Leadership skills. Productivity hacks. Social media expertise. Design tricks. Networking. Importing tours. And plenty of fun.
The Society of American Florists’ Next Gen LIVE! event in Miami was a whirlwind of education and floral-focused experiences that brought together young retailers, wholesalers, importers, growers and manufacturers to provide support and community in their careers.
The event, which drew nearly 160 attendees from 31 states, Ecuador and Colombia, was the first floral industry event planned by and designed exclusively for the next generation. (Click here to see pictures from the event).
“We saw in Miami just how important it is to bring young floral professionals together and give them the support they need to advance their careers, so they stay in our industry,” says SAF CEO Kate Penn. The next generation shows so much promise, she said. “They were so appreciative of the opportunity, so passionate about the industry, and so eager for education and connection. It was inspiring to see their enthusiasm.”
That enthusiasm made for an engaging, high-energy event. At the “Chopped” style design competition, sponsored by Syndicate Sales and held at Continental Flowers, five designers had just eight minutes to coach a non-designer partner — who volunteered on the spot to compete — in the art of floral arranging as other attendees mingled and looked on. Eileen Weber, AAF, of Lake Forest Flowers in Lake Forest, Illinois, instructed her rookie designer to insert dusty miller at an angle and turn the vase around frequently to ensure it was balanced.
“Eileen is a great coach,” said Derek Woodruff, AIFD, CF, PFCI, of Floral Underground, as he emceed the competition. “I can tell she’s being very soft. She’s not trying to stress her designer out — but I will by standing here!”
Next Gen LIVE! put a heavy focus on education, especially in the areas of leadership, marketing and work-life balance.
In a session about leadership styles, Ellie LaFever and Lori Wilson of Flower Clique asked attendees to take an online quiz to determine which of four personality tendencies they embodied. From there, LaFever and Wilson presented the traits of those tendencies, and made suggestions on how to identify those tendencies in others and how to better work with people of each tendency.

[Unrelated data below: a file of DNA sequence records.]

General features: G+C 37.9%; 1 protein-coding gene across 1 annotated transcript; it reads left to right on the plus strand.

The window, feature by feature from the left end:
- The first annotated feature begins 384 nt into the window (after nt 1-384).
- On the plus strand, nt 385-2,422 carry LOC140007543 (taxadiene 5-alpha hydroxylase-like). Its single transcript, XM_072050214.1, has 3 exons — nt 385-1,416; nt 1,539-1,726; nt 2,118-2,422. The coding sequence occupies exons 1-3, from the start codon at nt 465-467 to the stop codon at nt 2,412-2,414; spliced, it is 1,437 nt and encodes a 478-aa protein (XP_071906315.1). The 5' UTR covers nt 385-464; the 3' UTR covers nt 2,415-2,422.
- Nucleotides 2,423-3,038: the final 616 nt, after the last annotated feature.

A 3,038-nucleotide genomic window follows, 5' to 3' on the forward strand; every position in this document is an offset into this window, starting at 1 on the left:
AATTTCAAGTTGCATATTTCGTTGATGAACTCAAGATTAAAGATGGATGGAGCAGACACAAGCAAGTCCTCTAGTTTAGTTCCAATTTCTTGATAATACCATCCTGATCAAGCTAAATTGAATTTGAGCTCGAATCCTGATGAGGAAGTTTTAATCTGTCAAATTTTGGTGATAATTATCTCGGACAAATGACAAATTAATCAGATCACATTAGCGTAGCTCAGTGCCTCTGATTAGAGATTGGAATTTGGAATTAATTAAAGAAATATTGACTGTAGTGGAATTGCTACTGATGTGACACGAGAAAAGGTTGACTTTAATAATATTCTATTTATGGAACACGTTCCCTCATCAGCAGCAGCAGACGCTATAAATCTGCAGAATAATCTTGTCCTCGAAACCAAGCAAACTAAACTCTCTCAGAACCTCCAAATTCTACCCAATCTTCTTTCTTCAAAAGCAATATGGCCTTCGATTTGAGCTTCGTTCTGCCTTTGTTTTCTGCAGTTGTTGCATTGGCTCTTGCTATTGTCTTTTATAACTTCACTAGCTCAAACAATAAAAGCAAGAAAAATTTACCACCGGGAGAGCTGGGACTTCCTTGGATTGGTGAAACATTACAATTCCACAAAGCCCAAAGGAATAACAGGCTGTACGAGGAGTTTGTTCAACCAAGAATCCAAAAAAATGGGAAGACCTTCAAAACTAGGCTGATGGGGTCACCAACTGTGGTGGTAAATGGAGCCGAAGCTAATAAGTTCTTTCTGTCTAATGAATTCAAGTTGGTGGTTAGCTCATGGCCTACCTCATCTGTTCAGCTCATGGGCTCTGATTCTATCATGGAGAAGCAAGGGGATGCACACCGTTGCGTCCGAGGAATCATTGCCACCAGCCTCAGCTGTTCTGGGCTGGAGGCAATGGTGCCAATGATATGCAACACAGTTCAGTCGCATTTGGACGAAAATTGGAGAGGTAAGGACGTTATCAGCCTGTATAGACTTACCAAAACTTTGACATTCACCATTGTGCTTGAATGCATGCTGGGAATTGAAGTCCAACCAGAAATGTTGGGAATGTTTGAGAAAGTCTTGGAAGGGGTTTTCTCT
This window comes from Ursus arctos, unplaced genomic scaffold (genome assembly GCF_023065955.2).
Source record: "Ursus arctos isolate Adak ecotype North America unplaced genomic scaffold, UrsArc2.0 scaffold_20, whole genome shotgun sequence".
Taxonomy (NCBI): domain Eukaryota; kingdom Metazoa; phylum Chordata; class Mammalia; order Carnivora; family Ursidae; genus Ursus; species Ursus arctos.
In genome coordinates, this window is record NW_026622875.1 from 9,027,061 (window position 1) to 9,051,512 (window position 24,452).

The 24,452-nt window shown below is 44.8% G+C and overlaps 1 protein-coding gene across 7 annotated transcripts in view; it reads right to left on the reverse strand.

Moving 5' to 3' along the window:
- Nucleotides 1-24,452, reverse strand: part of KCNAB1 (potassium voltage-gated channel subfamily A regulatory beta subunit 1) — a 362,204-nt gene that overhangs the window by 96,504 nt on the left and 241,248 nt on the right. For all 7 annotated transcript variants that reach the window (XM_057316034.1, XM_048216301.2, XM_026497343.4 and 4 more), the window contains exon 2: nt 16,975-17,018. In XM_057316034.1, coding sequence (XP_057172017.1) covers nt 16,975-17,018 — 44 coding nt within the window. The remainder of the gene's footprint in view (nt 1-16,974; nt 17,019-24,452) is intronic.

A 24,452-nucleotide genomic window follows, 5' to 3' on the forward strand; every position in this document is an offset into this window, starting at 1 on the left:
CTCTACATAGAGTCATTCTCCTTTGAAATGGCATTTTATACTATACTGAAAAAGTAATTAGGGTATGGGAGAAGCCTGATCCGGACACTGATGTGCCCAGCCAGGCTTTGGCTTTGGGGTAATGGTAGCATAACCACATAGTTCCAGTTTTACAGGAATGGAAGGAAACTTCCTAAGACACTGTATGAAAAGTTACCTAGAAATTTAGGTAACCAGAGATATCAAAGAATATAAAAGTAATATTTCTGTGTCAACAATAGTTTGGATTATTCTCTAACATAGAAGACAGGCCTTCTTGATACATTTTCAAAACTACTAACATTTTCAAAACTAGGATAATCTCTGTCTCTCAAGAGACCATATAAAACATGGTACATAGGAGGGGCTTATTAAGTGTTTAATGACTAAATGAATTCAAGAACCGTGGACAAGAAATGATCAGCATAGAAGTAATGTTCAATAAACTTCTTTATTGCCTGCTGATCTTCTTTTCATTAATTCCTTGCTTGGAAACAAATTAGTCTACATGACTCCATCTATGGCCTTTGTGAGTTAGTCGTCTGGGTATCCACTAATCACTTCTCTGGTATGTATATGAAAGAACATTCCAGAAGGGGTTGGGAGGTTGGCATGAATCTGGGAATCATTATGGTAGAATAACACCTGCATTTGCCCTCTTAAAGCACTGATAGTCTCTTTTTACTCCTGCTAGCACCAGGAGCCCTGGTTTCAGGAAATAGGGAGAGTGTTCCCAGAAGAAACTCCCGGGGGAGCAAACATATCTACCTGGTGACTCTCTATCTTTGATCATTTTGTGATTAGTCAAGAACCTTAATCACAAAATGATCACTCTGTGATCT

Lisa Ariola, of Etowah Florist in Etowah, North Carolina, discovered her tendency was to question everything.
“I ask, ‘Why?’ all the time,” she said — a trait that can be tiresome for her boss, she acknowledged.
“I think it’ll be cool to go back to my shop and tell my boss about this and she’s going to be like, ‘I know how to handle you better now,’” Ariola said.
Another session featured a panel of young owners and managers, who answered questions about how to be a young boss and, especially, what it’s like to manage older generations who may have been part of the business for decades.
“It’s hard to tell someone who changed your diaper what to do,” said Jodi McShan, AAF, AIFD, PFCI, who grew up in her family’s shop, McShan Florist in Dallas, Texas, where she is now vice president. “Communicate effectively what you bring to the table. Include them in decision making. Be okay with saying, ‘We are doing it this way.’”
The panel touched on other issues that have emerged throughout the pandemic, such as mental health and leading with empathy.
“Treat mental health like you do your business,” said Sam Bowles, general manager at Allen’s Flowers & Plants in San Diego. “Don’t wait until you are in a place of crisis to work on your mental health. Value your own mental health. Treat your employees the same way. Lead from a place of empathy.”
Those type of work-life discussions carried over to an all-industry session about time management and productivity hacks. (Check out next week’s SAF NOW newsletter for those tips!).
Katrina Manzo, a customer relations manager at Fifty Flowers who attended the event and is new to the industry, said the experience was immersive and hit on aspects of her job that will help advance her career.
“As someone who is new to the industry — and a new manager — it’s been really great to learn about leadership skills and things I can take back to my office,” she said.
Attendees were also shown the breadth of the industry. A breeder, grower, importer and a logistics company gave an overview of what it takes to develop a new variety of flower or foliage, grow it, and transport it. Attendees got to see some of that process firsthand when they toured importing facilities at the Miami International Airport, the warehouse at a transportation company, and the assembly line at a bouquet maker.
Brady Tolley, regional sales director at DV Flora, has been in the industry for 20 years, but has never seen the process that brings flowers to his warehouse.
“It’s really cool to see what I imagined was happening behind the scenes,” he said.
The big question from many attendees, as the event wrapped up: When is the next one?
Penn says plans are in the works for another in-person event and, in the meantime, urges next generation industry members to take advantage of SAF’s ongoing Next Gen activities. “Join the Next Gen Facebook group, come to the Next Gen happy hour if you’re attending SAF Orlando 2022, and be on the lookout for even more virtual roundtable events in the coming year,” she says.
Amanda Jedlinsky is the managing editor of SAF NOW.